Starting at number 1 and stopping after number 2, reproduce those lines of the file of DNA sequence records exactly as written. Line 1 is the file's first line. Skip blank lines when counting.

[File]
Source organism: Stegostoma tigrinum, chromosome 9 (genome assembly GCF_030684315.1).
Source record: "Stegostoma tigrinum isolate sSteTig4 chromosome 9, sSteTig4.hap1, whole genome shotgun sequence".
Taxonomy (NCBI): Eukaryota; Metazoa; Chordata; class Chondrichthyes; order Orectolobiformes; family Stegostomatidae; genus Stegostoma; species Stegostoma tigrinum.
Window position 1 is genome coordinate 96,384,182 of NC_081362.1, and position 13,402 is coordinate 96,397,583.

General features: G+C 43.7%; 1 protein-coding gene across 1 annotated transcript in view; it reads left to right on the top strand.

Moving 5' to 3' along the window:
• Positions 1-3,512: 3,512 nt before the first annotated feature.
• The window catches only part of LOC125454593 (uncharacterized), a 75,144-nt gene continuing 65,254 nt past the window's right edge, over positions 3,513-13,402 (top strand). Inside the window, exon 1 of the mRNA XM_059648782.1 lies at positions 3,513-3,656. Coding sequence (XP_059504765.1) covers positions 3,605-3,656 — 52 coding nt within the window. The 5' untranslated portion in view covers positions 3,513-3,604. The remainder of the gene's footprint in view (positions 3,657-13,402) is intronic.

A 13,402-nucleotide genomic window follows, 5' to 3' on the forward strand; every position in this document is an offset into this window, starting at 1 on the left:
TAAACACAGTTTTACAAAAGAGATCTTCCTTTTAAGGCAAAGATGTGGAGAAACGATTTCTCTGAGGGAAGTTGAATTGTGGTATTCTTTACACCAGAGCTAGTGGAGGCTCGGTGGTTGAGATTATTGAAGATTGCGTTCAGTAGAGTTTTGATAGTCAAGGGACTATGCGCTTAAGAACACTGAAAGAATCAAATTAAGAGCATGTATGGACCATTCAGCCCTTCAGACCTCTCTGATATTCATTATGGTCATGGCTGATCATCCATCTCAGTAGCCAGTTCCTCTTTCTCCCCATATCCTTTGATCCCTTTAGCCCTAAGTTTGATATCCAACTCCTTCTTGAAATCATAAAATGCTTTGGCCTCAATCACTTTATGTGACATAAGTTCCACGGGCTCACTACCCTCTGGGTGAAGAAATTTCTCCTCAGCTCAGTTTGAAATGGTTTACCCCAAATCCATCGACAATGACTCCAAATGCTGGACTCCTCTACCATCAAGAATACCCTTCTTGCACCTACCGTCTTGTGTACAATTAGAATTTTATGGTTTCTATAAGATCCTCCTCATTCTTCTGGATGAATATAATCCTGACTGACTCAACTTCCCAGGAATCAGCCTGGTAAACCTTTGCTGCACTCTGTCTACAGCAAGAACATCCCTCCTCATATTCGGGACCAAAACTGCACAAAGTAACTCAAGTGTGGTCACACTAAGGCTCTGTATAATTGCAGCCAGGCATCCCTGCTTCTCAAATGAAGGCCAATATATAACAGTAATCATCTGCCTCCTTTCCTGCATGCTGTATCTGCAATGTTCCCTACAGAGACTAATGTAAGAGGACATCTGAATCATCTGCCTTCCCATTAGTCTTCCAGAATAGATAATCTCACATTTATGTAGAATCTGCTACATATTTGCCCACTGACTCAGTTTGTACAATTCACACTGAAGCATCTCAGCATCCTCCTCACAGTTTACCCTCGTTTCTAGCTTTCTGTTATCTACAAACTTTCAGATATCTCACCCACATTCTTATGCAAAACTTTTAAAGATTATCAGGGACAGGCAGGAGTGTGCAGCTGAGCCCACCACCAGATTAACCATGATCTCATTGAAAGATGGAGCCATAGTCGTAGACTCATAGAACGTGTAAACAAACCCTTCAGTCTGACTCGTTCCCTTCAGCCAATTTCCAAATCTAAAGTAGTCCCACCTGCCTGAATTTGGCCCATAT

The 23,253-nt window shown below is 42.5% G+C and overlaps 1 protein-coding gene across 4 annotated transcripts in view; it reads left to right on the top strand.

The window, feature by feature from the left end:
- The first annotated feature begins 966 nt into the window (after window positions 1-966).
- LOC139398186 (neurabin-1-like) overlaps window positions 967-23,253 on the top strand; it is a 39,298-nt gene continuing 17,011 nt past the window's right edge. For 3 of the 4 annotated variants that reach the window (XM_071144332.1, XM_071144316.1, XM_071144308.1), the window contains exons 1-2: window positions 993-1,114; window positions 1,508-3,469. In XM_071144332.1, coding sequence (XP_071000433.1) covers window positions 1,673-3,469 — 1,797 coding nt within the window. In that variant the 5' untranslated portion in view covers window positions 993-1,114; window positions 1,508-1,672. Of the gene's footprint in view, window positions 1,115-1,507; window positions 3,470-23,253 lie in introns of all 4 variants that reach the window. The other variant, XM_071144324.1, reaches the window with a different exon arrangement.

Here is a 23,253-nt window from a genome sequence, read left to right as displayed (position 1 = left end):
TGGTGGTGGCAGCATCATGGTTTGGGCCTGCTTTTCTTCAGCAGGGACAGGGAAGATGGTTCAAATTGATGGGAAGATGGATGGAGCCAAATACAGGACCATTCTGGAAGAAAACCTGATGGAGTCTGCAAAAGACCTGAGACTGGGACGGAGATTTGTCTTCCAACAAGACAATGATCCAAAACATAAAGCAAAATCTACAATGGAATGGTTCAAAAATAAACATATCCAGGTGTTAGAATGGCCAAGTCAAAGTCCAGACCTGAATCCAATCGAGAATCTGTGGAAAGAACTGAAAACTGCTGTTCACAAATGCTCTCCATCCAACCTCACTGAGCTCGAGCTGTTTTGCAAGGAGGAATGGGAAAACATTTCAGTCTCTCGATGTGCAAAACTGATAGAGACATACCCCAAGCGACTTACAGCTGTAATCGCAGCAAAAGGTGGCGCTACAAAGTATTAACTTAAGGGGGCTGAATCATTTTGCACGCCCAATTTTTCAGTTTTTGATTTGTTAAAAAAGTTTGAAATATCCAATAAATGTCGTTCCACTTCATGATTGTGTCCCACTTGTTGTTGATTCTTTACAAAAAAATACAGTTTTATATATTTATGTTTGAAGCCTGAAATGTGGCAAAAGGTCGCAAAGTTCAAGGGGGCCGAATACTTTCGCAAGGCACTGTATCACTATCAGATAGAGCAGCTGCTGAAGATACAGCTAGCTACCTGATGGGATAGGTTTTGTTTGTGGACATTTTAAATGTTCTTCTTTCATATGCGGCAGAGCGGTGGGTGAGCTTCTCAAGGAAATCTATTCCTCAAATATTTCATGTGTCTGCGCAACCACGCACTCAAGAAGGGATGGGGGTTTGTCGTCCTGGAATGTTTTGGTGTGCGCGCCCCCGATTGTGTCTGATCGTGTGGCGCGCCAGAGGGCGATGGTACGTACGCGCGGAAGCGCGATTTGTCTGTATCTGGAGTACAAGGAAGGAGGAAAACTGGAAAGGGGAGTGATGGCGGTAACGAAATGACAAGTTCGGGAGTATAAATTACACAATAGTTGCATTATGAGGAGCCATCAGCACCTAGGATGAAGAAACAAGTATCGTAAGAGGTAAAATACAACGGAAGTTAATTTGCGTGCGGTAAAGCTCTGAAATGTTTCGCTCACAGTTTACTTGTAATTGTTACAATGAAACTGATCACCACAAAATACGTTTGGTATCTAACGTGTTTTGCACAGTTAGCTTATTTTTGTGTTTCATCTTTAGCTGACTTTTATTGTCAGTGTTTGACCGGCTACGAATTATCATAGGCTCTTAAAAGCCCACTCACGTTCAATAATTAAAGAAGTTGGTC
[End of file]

Source organism: Stegostoma tigrinum, chromosome 9 (genome assembly GCF_030684315.1).
Source record: "Stegostoma tigrinum isolate sSteTig4 chromosome 9, sSteTig4.hap1, whole genome shotgun sequence".